Rendang has a long history in Malaysia with distinct versions unique to individual Malaysian states. The different versions of rendang use different ingredients for the spice mix, resulting in differing flavors to the meat.
Rendang ayam: chicken rendang.
Rendang ayam goreng: fried chicken rendang. The popularity of this rendang skyrocketed mainly due to rendangate controversy in 2018.
Rendang daging or Rendang Rembau: dark, woody coloured meat rendang. Traditionally made using water buffalo meat. These days, beef is commonly used instead.
Rendang daging hitam: Kicap Manis based black coloured beef rendang, a specialty of Sarawak.
Rendang ikan pari: stingray rendang, a specialty of Perak.
Rendang itik: duck rendang, a specialty of Negeri Sembilan and Sarawak. In Sarawak, the duck will be roasted first so that the meat is soft and not sticky. In Negeri Sembilan, the duck is preferred to be smoked first.
Rendang serundeng: dry meat floss, derived from rendang. It has a long shelf-life and needs no refrigeration, a specialty of Kelantan.
Rendang Minang: originated from the Minangkabau people who settled in Negeri Sembilan during the 16th century, but has since evolved from the Sumatran rendang version of the recipe.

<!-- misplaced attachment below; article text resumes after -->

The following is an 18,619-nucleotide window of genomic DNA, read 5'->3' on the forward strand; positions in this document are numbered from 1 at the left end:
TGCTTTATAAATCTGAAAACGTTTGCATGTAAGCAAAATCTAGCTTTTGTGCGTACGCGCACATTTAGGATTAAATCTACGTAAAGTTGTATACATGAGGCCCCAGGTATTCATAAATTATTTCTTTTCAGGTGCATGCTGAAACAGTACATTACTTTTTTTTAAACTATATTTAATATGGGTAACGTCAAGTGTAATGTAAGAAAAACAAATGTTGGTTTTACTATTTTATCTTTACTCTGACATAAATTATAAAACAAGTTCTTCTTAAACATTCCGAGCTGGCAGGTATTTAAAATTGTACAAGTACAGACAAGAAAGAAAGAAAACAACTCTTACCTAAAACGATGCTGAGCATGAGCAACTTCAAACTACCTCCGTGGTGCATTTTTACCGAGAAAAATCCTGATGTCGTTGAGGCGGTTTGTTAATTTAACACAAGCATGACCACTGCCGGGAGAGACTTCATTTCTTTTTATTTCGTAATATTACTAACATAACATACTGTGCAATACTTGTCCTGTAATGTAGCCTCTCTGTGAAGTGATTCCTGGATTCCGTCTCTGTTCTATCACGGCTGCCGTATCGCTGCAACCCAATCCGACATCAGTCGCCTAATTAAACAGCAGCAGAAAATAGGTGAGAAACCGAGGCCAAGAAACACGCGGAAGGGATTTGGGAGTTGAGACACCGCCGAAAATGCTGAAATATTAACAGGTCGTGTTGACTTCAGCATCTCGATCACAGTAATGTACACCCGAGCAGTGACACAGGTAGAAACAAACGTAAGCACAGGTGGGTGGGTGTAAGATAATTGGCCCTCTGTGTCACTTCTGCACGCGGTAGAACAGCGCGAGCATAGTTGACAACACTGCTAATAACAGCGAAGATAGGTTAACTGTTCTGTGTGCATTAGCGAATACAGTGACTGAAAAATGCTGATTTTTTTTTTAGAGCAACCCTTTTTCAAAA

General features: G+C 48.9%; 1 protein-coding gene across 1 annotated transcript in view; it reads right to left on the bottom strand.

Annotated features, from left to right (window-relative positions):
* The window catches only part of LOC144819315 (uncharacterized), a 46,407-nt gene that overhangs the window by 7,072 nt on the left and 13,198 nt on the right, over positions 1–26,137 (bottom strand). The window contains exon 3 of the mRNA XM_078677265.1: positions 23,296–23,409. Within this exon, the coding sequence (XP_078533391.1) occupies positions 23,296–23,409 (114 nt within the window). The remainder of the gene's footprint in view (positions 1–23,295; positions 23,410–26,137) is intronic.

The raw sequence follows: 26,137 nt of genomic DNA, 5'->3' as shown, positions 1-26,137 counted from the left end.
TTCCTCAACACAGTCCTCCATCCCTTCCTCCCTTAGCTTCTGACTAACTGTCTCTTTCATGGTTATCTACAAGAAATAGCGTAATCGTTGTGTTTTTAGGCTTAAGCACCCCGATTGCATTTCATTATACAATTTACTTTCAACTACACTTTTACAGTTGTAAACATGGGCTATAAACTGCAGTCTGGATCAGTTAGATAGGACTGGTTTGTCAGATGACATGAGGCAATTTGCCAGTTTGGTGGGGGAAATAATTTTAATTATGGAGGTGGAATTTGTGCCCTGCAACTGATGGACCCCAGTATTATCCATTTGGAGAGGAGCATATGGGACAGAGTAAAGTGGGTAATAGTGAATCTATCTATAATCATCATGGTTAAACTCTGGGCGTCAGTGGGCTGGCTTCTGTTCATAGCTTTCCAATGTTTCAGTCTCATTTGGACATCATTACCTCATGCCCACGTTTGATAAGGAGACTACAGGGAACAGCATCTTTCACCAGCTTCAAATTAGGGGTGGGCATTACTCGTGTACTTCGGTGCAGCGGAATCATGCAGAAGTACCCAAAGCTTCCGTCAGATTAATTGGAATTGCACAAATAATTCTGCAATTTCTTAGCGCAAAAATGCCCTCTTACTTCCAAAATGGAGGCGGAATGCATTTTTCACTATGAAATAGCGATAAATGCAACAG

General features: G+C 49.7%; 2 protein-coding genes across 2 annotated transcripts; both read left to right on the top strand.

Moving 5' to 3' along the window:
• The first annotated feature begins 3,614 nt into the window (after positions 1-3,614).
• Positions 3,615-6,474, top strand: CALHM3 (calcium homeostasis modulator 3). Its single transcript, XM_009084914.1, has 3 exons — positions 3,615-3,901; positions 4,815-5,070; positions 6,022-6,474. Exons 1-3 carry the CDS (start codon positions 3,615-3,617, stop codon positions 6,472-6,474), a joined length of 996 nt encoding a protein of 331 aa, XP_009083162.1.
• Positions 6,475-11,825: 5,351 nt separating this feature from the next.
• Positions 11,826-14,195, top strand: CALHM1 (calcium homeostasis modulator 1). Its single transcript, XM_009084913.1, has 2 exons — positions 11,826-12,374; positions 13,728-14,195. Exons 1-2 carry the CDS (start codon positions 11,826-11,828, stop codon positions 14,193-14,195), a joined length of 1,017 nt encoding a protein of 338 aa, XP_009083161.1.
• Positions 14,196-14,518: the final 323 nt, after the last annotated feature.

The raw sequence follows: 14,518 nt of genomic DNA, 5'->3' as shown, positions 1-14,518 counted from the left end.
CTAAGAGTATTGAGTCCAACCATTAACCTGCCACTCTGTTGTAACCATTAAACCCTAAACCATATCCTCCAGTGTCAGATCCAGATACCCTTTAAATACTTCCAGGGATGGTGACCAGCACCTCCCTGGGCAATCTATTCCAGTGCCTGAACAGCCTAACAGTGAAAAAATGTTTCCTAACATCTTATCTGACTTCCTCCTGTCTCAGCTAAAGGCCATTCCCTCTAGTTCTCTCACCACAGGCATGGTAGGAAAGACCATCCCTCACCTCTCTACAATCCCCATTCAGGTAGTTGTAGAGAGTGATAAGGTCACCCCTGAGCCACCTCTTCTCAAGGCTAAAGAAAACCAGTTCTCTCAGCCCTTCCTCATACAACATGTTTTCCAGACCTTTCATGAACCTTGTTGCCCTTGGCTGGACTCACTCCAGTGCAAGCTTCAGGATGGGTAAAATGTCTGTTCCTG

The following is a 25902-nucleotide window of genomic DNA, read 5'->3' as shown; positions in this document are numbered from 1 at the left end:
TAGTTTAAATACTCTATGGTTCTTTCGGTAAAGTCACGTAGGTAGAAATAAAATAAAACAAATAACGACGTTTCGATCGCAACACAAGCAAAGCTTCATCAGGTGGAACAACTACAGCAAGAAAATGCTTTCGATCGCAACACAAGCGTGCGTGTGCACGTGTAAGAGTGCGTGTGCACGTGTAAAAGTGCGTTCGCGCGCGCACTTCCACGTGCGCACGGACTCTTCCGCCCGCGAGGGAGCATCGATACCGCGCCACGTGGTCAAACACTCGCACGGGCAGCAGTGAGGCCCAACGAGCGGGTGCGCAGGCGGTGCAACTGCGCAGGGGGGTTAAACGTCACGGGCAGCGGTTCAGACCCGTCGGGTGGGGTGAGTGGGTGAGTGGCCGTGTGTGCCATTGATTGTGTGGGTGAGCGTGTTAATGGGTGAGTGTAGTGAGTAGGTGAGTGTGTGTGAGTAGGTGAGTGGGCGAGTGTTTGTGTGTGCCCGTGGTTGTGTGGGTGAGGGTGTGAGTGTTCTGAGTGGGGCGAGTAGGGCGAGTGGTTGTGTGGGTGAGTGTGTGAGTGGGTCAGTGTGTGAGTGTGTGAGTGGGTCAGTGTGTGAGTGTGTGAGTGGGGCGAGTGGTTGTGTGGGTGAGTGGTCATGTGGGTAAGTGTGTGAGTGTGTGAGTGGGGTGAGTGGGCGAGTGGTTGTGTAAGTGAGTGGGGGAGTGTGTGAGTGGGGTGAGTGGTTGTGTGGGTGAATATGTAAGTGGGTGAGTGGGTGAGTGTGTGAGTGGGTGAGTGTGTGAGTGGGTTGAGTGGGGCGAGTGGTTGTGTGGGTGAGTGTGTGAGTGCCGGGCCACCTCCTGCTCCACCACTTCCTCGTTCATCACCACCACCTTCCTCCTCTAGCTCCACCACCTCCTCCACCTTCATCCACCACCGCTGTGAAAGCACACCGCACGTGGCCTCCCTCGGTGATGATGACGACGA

Rendang cili api or Rendang Negeri Sembilan or Rendang hijau: greenish-hued rendang, uses cili api instead of red chili that is normally used in other rendang versions, a specialty of Negeri Sembilan.
Rendang Tok: dry beef rendang created by the royal cooks of Perak, incorporates spices that were typically inaccessible to the general population.
Rendang Pahang or opor daging: dark red meat stew cooked with rich spice mix.
Rendang Perak: simpler version of Rendang Tok, a specialty of Perak.
Rendang Rawa: Rawa version of rendang, less complicated in terms of ingredients.
Rendang Kedah: reddish-hued rendang, incorporates the use of red sugar, turmeric leaves, kaffir lime leaves due to the Thai influence on the state cuisine, a specialty of Kedah.
Rendang Kelantan/Terengganu or kerutub daging: slow-cooked meat mixed with a unique spice known as kerutub, coconut milk, kerisik and some palm sugar.
Rendang Nyonya: Peranakan version of rendang, a specialty of Peranakan.
Rendang Sabah: uses white cumin to replace cinnamon and cloves, a specialty of Sabah.
Rendang Sarawak: incorporates the use of turmeric leaves, a specialty of Sarawak.
Rendang Siam: Malay-Siamese version of rendang, incorporates the use of Thai inspired ingredients.
In the Netherlands
Through colonial ties the Dutch are also familiar with rendang and often serve the wet kalio version in the Netherlands—usually as part of a rijsttafel. Indonesian dishes, including rendang, are served in numbers of Indonesian restaurants in Dutch cities, especially The Hague, Utrecht, Rotterdam and Amsterdam.
Spaghetti rendang sold in a 7-Eleven convenience store in Jakarta
Rendang bumbu is sometimes used as the base of other fusion dishes. Some chefs in Indonesian sushi establishments for example, have developed a Japanese-Indonesian fusion cuisine with recipes for krakatau roll, gado-gado roll, rendang roll and gulai ramen. Several chefs and food industries have experimented with fusing rendang with sandwiches, burgers and spaghetti. Burger King at one time served their take on a rendang-flavoured burger in their Singapore and Indonesia chains for a limited promotion period. Spaghetti with rendang could also be found in 7-Eleven convenience stores across Indonesia.